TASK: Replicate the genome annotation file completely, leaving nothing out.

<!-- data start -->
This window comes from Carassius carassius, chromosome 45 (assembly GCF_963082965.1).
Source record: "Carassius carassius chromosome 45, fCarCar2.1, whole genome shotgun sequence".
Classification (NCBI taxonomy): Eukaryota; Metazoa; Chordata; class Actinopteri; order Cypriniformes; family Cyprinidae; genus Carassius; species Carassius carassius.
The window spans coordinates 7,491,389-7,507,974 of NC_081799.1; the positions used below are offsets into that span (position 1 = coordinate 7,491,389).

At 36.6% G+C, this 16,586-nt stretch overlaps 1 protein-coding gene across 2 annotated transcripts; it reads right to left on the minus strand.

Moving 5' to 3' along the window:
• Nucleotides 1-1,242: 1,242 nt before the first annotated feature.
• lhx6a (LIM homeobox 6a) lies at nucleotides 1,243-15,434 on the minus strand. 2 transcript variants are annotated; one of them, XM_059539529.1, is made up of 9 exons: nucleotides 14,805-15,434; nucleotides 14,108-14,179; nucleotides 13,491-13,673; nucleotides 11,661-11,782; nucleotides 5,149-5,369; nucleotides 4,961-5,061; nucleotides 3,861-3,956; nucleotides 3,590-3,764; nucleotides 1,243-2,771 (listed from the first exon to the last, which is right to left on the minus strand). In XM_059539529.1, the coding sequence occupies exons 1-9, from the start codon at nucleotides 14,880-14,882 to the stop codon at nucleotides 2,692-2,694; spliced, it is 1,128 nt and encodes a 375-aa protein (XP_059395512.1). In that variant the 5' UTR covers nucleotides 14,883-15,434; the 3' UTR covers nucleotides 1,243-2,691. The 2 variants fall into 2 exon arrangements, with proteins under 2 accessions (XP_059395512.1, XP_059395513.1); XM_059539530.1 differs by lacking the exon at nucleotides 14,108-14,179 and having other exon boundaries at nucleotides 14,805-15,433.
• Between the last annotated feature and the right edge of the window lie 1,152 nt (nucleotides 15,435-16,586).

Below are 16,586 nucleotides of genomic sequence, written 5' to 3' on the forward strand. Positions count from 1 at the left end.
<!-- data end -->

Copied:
This window comes from Carassius carassius, chromosome 45 (assembly GCF_963082965.1).
Source record: "Carassius carassius chromosome 45, fCarCar2.1, whole genome shotgun sequence".
Classification (NCBI taxonomy): Eukaryota; Metazoa; Chordata; class Actinopteri; order Cypriniformes; family Cyprinidae; genus Carassius; species Carassius carassius.
The window spans coordinates 7,491,389-7,507,974 of NC_081799.1; the positions used below are offsets into that span (position 1 = coordinate 7,491,389).

At 36.6% G+C, this 16,586-nt stretch overlaps 1 protein-coding gene across 2 annotated transcripts; it reads right to left on the minus strand.

Moving 5' to 3' along the window:
• Nucleotides 1-1,242: 1,242 nt before the first annotated feature.
• lhx6a (LIM homeobox 6a) lies at nucleotides 1,243-15,434 on the minus strand. 2 transcript variants are annotated; one of them, XM_059539529.1, is made up of 9 exons: nucleotides 14,805-15,434; nucleotides 14,108-14,179; nucleotides 13,491-13,673; nucleotides 11,661-11,782; nucleotides 5,149-5,369; nucleotides 4,961-5,061; nucleotides 3,861-3,956; nucleotides 3,590-3,764; nucleotides 1,243-2,771 (listed from the first exon to the last, which is right to left on the minus strand). In XM_059539529.1, the coding sequence occupies exons 1-9, from the start codon at nucleotides 14,880-14,882 to the stop codon at nucleotides 2,692-2,694; spliced, it is 1,128 nt and encodes a 375-aa protein (XP_059395512.1). In that variant the 5' UTR covers nucleotides 14,883-15,434; the 3' UTR covers nucleotides 1,243-2,691. The 2 variants fall into 2 exon arrangements, with proteins under 2 accessions (XP_059395512.1, XP_059395513.1); XM_059539530.1 differs by lacking the exon at nucleotides 14,108-14,179 and having other exon boundaries at nucleotides 14,805-15,433.
• Between the last annotated feature and the right edge of the window lie 1,152 nt (nucleotides 15,435-16,586).

Below are 16,586 nucleotides of genomic sequence, written 5' to 3' on the forward strand. Positions count from 1 at the left end.